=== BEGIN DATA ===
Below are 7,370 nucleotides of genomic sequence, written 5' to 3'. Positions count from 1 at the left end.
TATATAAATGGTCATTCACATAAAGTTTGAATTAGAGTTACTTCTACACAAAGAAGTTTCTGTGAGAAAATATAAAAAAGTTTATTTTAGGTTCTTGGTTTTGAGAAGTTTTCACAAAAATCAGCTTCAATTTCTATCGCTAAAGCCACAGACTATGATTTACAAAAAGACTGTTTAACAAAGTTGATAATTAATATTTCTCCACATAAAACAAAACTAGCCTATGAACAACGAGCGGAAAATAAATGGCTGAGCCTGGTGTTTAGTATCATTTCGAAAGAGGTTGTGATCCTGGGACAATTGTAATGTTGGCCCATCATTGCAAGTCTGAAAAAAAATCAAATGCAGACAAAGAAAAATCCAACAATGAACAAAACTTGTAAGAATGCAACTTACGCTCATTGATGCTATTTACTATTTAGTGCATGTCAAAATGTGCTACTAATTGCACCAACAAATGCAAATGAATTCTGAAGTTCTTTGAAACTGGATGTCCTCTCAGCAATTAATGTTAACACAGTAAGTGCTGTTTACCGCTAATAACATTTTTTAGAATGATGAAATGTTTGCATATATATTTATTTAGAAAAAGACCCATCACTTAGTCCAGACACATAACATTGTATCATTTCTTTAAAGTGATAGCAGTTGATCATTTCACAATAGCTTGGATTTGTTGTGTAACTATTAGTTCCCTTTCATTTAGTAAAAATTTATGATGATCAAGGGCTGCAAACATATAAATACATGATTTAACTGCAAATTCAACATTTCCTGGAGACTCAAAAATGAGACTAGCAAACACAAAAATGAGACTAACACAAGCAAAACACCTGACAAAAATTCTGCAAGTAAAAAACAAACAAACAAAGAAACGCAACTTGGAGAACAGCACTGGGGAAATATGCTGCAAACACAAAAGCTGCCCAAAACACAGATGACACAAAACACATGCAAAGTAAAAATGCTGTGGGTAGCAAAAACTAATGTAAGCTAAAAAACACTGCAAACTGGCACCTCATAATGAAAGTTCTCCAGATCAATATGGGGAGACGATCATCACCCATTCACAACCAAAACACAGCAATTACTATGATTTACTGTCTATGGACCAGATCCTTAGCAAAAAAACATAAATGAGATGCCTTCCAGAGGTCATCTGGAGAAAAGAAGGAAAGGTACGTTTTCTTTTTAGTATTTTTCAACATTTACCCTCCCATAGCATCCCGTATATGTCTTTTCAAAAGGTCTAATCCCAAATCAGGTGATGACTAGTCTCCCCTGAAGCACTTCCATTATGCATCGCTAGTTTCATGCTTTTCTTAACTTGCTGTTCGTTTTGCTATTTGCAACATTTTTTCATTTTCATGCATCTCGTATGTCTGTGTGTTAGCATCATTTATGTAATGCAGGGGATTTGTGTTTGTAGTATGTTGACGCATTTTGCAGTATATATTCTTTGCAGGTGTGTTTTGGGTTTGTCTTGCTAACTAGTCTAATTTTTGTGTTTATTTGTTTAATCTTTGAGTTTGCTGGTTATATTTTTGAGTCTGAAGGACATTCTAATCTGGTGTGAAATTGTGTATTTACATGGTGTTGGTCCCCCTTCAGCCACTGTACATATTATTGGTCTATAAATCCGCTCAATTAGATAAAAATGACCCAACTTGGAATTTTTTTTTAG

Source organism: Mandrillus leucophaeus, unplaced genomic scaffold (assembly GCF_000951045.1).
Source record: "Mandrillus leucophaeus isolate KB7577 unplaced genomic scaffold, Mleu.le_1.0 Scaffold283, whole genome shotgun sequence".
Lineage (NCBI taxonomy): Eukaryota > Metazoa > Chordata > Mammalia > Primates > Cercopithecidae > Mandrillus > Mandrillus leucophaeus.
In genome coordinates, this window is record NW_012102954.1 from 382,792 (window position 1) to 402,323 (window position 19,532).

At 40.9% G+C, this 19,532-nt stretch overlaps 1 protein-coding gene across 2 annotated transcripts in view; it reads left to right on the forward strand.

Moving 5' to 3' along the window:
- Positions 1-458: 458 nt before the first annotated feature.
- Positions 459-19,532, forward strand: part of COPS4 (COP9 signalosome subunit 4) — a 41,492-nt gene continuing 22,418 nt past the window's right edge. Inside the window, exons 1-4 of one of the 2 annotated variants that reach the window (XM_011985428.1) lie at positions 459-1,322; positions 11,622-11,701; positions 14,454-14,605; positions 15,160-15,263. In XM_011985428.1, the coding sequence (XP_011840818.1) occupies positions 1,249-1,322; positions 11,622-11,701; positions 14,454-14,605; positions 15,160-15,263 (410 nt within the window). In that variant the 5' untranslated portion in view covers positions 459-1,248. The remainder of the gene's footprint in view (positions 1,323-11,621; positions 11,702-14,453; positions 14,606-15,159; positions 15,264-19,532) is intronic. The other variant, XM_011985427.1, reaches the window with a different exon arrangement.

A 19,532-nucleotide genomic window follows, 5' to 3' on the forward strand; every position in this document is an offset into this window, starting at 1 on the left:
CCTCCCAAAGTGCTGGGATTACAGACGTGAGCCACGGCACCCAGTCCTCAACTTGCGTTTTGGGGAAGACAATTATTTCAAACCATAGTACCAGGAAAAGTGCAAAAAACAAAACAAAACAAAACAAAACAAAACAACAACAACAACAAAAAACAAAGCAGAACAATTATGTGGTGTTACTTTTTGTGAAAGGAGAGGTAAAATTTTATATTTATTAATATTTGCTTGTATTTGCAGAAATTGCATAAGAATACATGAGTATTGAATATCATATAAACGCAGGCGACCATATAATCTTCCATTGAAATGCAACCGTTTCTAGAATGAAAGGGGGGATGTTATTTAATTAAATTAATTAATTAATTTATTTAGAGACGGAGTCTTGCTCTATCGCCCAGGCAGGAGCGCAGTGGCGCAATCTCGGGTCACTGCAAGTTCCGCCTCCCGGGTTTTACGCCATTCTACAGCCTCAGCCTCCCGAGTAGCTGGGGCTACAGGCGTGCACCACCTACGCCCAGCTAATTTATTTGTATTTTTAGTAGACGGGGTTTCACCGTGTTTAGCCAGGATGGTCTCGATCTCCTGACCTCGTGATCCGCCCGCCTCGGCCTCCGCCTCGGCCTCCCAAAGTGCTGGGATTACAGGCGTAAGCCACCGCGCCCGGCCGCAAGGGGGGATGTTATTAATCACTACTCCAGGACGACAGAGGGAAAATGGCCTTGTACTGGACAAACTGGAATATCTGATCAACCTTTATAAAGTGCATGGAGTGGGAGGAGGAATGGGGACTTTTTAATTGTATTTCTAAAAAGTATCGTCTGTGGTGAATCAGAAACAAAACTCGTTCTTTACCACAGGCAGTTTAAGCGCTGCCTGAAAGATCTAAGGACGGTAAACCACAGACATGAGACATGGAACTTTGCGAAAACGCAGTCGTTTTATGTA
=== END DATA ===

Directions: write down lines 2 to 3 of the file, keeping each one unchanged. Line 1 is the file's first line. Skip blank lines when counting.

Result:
TATATAAATGGTCATTCACATAAAGTTTGAATTAGAGTTACTTCTACACAAAGAAGTTTCTGTGAGAAAATATAAAAAAGTTTATTTTAGGTTCTTGGTTTTGAGAAGTTTTCACAAAAATCAGCTTCAATTTCTATCGCTAAAGCCACAGACTATGATTTACAAAAAGACTGTTTAACAAAGTTGATAATTAATATTTCTCCACATAAAACAAAACTAGCCTATGAACAACGAGCGGAAAATAAATGGCTGAGCCTGGTGTTTAGTATCATTTCGAAAGAGGTTGTGATCCTGGGACAATTGTAATGTTGGCCCATCATTGCAAGTCTGAAAAAAAATCAAATGCAGACAAAGAAAAATCCAACAATGAACAAAACTTGTAAGAATGCAACTTACGCTCATTGATGCTATTTACTATTTAGTGCATGTCAAAATGTGCTACTAATTGCACCAACAAATGCAAATGAATTCTGAAGTTCTTTGAAACTGGATGTCCTCTCAGCAATTAATGTTAACACAGTAAGTGCTGTTTACCGCTAATAACATTTTTTAGAATGATGAAATGTTTGCATATATATTTATTTAGAAAAAGACCCATCACTTAGTCCAGACACATAACATTGTATCATTTCTTTAAAGTGATAGCAGTTGATCATTTCACAATAGCTTGGATTTGTTGTGTAACTATTAGTTCCCTTTCATTTAGTAAAAATTTATGATGATCAAGGGCTGCAAACATATAAATACATGATTTAACTGCAAATTCAACATTTCCTGGAGACTCAAAAATGAGACTAGCAAACACAAAAATGAGACTAACACAAGCAAAACACCTGACAAAAATTCTGCAAGTAAAAAACAAACAAACAAAGAAACGCAACTTGGAGAACAGCACTGGGGAAATATGCTGCAAACACAAAAGCTGCCCAAAACACAGATGACACAAAACACATGCAAAGTAAAAATGCTGTGGGTAGCAAAAACTAATGTAAGCTAAAAAACACTGCAAACTGGCACCTCATAATGAAAGTTCTCCAGATCAATATGGGGAGACGATCATCACCCATTCACAACCAAAACACAGCAATTACTATGATTTACTGTCTATGGACCAGATCCTTAGCAAAAAAACATAAATGAGATGCCTTCCAGAGGTCATCTGGAGAAAAGAAGGAAAGGTACGTTTTCTTTTTAGTATTTTTCAACATTTACCCTCCCATAGCATCCCGTATATGTCTTTTCAAAAGGTCTAATCCCAAATCAGGTGATGACTAGTCTCCCCTGAAGCACTTCCATTATGCATCGCTAGTTTCATGCTTTTCTTAACTTGCTGTTCGTTTTGCTATTTGCAACATTTTTTCATTTTCATGCATCTCGTATGTCTGTGTGTTAGCATCATTTATGTAATGCAGGGGATTTGTGTTTGTAGTATGTTGACGCATTTTGCAGTATATATTCTTTGCAGGTGTGTTTTGGGTTTGTCTTGCTAACTAGTCTAATTTTTGTGTTTATTTGTTTAATCTTTGAGTTTGCTGGTTATATTTTTGAGTCTGAAGGACATTCTAATCTGGTGTGAAATTGTGTATTTACATGGTGTTGGTCCCCCTTCAGCCACTGTACATATTATTGGTCTATAAATCCGCTCAATTAGATAAAAATGACCCAACTTGGAATTTTTTTTTAG

Source organism: Mandrillus leucophaeus, unplaced genomic scaffold (assembly GCF_000951045.1).